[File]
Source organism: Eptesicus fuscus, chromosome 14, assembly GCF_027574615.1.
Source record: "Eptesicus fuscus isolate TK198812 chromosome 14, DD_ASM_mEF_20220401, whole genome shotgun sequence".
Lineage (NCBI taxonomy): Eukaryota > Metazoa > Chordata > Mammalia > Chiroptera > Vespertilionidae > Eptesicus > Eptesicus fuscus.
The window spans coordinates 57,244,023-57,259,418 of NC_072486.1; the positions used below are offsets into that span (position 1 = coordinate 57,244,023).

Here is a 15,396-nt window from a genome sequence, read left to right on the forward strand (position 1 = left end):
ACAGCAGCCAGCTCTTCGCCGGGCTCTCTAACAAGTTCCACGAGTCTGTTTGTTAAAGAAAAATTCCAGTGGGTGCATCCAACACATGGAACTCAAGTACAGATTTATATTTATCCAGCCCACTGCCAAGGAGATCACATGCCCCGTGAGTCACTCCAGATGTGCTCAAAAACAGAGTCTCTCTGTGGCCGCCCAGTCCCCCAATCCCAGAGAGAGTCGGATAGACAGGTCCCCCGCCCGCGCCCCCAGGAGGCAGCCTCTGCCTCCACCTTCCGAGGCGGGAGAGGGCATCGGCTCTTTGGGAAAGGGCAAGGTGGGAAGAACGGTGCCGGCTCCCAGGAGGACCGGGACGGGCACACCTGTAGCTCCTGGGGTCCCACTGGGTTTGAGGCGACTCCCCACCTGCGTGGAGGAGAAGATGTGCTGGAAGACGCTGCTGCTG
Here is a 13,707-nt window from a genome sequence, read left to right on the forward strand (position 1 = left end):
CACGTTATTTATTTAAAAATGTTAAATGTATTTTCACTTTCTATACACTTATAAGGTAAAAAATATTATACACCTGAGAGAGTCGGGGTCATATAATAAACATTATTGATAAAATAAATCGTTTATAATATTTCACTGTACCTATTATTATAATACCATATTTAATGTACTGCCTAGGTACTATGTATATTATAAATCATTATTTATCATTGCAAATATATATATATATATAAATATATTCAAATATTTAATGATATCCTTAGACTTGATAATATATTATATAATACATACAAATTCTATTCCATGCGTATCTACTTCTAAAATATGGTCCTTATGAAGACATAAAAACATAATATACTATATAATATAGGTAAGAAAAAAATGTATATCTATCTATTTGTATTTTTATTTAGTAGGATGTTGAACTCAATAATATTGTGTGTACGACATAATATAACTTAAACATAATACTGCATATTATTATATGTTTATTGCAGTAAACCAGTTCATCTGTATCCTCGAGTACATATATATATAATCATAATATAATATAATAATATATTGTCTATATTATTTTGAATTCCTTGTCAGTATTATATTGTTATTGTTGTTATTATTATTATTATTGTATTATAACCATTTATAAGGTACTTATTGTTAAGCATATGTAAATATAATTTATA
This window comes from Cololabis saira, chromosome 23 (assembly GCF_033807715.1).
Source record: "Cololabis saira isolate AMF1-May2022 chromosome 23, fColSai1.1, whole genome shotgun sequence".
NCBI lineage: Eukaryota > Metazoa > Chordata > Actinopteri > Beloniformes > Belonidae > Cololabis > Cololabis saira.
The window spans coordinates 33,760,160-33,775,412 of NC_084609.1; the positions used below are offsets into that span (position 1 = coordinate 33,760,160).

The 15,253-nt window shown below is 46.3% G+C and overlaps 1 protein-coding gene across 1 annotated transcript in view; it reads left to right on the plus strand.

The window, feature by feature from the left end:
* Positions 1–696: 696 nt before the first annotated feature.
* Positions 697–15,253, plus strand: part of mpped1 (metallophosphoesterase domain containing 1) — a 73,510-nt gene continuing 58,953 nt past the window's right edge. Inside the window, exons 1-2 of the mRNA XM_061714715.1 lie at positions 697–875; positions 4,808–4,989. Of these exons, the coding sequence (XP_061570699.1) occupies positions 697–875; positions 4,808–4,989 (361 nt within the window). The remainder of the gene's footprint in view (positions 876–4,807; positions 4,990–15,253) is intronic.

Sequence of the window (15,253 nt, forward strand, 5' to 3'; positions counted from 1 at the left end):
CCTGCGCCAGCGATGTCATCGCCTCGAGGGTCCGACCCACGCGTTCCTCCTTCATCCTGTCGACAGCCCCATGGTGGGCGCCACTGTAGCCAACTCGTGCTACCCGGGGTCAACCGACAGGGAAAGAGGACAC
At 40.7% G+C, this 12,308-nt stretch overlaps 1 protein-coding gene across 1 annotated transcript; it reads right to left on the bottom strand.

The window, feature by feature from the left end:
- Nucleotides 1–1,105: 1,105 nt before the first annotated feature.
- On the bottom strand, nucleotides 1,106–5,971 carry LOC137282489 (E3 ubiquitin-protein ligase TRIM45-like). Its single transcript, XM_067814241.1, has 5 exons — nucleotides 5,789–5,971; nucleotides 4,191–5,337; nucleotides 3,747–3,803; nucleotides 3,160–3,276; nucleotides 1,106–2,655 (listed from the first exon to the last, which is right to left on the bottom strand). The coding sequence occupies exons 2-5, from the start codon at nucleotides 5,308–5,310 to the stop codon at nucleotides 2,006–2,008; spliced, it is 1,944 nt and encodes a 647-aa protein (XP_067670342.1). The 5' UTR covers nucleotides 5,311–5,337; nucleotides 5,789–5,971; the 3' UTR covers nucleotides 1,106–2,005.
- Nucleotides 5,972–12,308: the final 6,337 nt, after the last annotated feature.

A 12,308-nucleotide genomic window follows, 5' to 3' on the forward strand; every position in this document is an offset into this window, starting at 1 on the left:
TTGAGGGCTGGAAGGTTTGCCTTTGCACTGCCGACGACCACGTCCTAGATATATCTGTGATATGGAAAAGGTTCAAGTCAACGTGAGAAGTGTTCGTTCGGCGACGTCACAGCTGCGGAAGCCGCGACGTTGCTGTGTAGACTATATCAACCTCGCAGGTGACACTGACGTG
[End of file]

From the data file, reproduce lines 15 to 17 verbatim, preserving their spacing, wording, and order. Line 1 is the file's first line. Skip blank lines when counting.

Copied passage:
* Positions 1–696: 696 nt before the first annotated feature.
* Positions 697–15,253, plus strand: part of mpped1 (metallophosphoesterase domain containing 1) — a 73,510-nt gene continuing 58,953 nt past the window's right edge. Inside the window, exons 1-2 of the mRNA XM_061714715.1 lie at positions 697–875; positions 4,808–4,989. Of these exons, the coding sequence (XP_061570699.1) occupies positions 697–875; positions 4,808–4,989 (361 nt within the window). The remainder of the gene's footprint in view (positions 876–4,807; positions 4,990–15,253) is intronic.

Sequence of the window (15,253 nt, forward strand, 5' to 3'; positions counted from 1 at the left end):